Table Two contains basic velocity and energy data.
Normally it's much better to wait and engage your target when he pauses momentarily rather than attempt a moving target shot. But a moving target may be the only shot you've got.
All the data published in Table Three reflects a target moving 90 degrees to the path of your bullet, that is, moving directly right or left, which is FULL VALUE. Should the target move oblique right or left, whether toward or away from you, use ONE HALF the value since in relative terms he's crossing your front at half the speed. And when he's heading directly toward you or away from you, there's NO VALUE and no movement compensation or leads at all. Aim dead-on.
Must you actually carry all this data in your head? No. I memorize just the 3 MPH leads, then double them for a trotting target and triple them if it's at a dead run. And I can mentally cut in half any one of these if the target's moving obliquely.
The easiest way to remember the 3 MPH moving target leads is to COUNT IN SEVENS -- 7, 14, 21, 28, 35, 42 and you'll have the correct walking leads almost perfectly for 100, 200, 300, 400, 500 and even 600 yards.
The best reaction to a stiff crosswind is to shift your location so you're either perfectly upwind or downwind from your target and thereby eliminate the effect of wind altogether.
When relocating is physically or tactically unfeasible, the Wind Data in Table Four allows great accuracy when properly applied.
And don't forget that unlike a moving target, an oblique wind is NOT 1/2 value but 3/4 value since a bullet is very sensitive to a crosswind.
While the book explains this phenomenon in depth, just let it be said here that up/down shooting requires aiming LOW for compensation. Despite it not seeming logical, this is equally true whether your target is downhill or uphill; always compensate by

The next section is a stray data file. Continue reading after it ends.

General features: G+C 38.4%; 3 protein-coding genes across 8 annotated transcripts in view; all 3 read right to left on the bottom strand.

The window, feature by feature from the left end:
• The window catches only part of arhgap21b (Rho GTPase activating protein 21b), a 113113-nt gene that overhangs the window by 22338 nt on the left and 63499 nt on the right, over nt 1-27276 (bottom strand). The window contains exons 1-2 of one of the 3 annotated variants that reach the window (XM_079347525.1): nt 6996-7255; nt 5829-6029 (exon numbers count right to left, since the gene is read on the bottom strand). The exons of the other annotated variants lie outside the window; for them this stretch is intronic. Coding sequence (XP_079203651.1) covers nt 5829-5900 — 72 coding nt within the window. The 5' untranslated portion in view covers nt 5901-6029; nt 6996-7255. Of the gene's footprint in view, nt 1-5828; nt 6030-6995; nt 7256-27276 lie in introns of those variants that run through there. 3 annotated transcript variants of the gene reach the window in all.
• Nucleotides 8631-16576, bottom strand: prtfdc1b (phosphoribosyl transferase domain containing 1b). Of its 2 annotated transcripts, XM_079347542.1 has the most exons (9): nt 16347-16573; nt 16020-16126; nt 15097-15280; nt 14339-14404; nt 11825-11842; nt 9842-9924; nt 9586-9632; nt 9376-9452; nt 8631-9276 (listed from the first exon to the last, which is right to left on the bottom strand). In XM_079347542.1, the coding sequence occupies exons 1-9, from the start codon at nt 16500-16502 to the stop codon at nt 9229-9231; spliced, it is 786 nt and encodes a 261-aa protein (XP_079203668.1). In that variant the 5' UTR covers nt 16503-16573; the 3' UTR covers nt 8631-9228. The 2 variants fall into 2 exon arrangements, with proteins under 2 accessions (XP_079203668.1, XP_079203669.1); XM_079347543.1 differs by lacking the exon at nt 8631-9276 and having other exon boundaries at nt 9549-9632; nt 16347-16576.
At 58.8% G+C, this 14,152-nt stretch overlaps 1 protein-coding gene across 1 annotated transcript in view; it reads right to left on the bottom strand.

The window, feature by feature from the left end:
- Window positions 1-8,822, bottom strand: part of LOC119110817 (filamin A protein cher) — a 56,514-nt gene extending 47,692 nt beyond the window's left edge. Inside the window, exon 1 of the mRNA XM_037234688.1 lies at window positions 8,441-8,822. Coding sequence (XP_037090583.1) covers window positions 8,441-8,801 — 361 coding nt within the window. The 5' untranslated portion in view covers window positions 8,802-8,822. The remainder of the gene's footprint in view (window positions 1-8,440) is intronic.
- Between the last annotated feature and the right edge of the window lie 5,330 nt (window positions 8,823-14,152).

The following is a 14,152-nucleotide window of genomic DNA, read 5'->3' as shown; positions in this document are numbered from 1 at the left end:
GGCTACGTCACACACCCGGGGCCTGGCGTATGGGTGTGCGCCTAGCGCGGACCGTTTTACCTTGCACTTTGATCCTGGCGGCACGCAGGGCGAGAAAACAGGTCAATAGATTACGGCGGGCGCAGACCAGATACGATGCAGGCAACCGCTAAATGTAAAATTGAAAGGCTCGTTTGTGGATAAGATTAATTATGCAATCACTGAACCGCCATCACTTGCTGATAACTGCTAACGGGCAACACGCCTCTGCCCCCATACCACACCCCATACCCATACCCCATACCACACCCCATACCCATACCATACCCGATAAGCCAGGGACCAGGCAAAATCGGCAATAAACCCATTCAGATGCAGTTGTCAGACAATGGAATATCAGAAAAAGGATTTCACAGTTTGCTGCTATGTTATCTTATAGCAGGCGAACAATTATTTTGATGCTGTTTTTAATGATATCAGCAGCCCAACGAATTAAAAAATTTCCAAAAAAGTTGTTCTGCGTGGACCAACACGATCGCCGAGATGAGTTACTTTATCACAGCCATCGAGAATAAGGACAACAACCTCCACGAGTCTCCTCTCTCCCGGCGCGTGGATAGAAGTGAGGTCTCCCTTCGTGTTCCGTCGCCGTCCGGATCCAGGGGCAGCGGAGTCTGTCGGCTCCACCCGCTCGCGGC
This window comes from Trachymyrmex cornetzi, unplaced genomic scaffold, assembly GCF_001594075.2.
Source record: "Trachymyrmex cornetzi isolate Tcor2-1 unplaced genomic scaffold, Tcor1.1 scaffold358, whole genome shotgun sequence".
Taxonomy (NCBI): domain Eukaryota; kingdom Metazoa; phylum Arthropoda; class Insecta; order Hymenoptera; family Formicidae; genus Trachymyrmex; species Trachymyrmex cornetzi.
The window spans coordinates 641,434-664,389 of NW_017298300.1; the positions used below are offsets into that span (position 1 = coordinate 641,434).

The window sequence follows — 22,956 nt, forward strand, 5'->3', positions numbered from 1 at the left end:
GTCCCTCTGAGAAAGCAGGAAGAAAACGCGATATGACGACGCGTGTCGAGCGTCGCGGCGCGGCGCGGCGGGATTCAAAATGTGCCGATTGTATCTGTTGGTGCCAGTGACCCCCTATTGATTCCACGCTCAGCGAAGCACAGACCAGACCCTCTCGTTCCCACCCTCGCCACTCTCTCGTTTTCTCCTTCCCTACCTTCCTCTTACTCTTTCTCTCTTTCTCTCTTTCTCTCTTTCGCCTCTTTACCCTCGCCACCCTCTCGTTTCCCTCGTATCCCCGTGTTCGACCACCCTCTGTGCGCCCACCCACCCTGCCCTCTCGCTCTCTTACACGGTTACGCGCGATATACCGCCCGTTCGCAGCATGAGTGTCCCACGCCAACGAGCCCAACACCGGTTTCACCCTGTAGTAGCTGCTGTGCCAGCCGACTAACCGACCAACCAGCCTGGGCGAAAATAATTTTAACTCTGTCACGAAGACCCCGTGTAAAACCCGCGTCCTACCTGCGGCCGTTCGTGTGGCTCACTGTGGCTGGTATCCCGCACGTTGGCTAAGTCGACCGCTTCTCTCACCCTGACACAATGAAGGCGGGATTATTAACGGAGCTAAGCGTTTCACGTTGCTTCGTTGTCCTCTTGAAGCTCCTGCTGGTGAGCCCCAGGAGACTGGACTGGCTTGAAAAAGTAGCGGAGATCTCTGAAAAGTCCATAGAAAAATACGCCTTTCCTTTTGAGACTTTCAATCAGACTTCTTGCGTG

Keep in mind how quickly angles increase as a suspect's position gets higher above street-level -- by the time he's about 4 - 5 stories or higher, and youre across an average downtown street, he's probably already 40 degrees UP. The Austin 'Texas Tower' gunman, Charles Whitman, fired from a 28-story perch about 50 degrees UP from most-lawmen, who typically returned fire from cover 300 yards away. This means their uncompensated shots probably hit about ten inches high and helps explain why it took so long to neutralize him.
We computed this data for UP/Down angles at 5 through 60 degrees in Table Five, just so you could get a better feel for the effect. (Sixty degrees is the angle at which the greatest compensation is required.)
To keep from dazzling you with too much complicated up/down information, I've included "Simplified UP/DOWN Data' (Table Six) which shows the compensation needed at 100 yards for 30-, 45- and 60-degree up/down targets. You can see that theres little com¬ pensation required at such short range until the angle approaches 60 degrees, and even then you need only aim 1.3 inches LOW to be perfectly on-target.
So that you can see how to translate this up/down data into 1/4 Minute of Angle scope adjustments, we've included Table Seven, which shows these computations for a 45 Degree Slope.
The idea of Comeups is to KNOW the exact Minutes of Angle a rifleman needs to raise his sights in order to hit dead-on, when changing from one distance to another, at 100-yard intervals.
A scope-equipped police rifleman uses Comeups either with target knobs or even just an elevation ring, to count off 1/4 MOA clicks as he cranks to another elevation. Comeups are calculated for a specific round -- based on bullet weight, velocity and resulting trajectory. The ones listed in this table exactly fit the Federal .308 Match trajectory and would not apply perfectly even to the very similar 7.62mm military Match bullet.
Most modern, quality riflescopes adjust elevation with 1/4 Minute of Angle clicks, which means you must click-off four increments to equal one Minute of Angle. If you have any doubt about your scopes elevation increments, check with an armorer or the manufacturer.
Also understand that the Comeups shown in Table Eight work REGARDLESS of your zero range. In essence, they tell you how much to go up or down from one zero so you'll be zeroed at the next range. There may be tiny variations between these calculations and your own rifle's performance, so testfire and modify them for the most precise results.